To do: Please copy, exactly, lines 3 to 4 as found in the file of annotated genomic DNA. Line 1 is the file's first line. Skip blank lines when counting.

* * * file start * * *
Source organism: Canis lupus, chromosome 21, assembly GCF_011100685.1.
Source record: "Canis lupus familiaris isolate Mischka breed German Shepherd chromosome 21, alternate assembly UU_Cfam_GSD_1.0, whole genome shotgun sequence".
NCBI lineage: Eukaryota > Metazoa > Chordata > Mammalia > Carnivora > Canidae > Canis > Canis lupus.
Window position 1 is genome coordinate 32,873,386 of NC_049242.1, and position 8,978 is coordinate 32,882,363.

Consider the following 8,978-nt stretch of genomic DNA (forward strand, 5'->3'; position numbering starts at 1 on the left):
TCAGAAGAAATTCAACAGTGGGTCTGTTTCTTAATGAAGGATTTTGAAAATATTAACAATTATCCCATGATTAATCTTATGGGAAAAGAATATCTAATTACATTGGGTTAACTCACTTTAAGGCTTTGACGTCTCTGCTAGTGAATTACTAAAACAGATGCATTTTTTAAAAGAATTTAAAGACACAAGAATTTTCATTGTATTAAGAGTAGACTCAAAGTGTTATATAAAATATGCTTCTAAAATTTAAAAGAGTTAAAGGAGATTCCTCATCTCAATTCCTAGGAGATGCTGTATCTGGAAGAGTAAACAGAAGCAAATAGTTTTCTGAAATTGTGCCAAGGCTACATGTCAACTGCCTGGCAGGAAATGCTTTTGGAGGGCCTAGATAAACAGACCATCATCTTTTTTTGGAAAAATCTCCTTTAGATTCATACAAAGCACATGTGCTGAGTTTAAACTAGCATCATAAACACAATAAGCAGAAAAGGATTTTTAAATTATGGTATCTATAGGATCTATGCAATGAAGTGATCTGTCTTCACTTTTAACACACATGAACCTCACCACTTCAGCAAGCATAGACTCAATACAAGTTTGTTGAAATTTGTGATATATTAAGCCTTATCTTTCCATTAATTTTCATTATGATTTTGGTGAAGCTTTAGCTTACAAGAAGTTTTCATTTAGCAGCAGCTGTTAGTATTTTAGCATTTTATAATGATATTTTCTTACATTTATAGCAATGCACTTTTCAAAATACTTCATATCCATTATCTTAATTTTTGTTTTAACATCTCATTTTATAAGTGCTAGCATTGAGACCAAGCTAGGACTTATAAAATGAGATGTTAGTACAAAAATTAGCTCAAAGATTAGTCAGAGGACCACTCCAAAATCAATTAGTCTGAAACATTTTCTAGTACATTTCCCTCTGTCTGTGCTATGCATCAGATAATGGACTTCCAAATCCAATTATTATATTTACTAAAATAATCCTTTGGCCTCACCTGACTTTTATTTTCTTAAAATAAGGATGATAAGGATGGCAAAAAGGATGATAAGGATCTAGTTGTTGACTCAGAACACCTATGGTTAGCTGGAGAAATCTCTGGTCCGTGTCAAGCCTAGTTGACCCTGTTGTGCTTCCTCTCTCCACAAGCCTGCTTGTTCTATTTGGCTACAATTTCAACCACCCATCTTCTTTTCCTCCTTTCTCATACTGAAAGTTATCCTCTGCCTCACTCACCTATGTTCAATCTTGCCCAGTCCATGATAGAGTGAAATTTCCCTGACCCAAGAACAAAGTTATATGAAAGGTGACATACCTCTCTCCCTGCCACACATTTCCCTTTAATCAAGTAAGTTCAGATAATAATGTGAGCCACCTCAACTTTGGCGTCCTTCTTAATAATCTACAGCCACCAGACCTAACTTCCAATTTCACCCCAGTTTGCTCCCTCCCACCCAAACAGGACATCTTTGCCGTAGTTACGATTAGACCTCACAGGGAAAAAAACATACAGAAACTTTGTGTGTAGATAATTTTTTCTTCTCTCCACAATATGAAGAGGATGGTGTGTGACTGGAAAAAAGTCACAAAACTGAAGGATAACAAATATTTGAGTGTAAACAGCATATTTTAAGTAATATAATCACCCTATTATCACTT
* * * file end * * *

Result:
NCBI lineage: Eukaryota > Metazoa > Chordata > Mammalia > Carnivora > Canidae > Canis > Canis lupus.
Window position 1 is genome coordinate 32,873,386 of NC_049242.1, and position 8,978 is coordinate 32,882,363.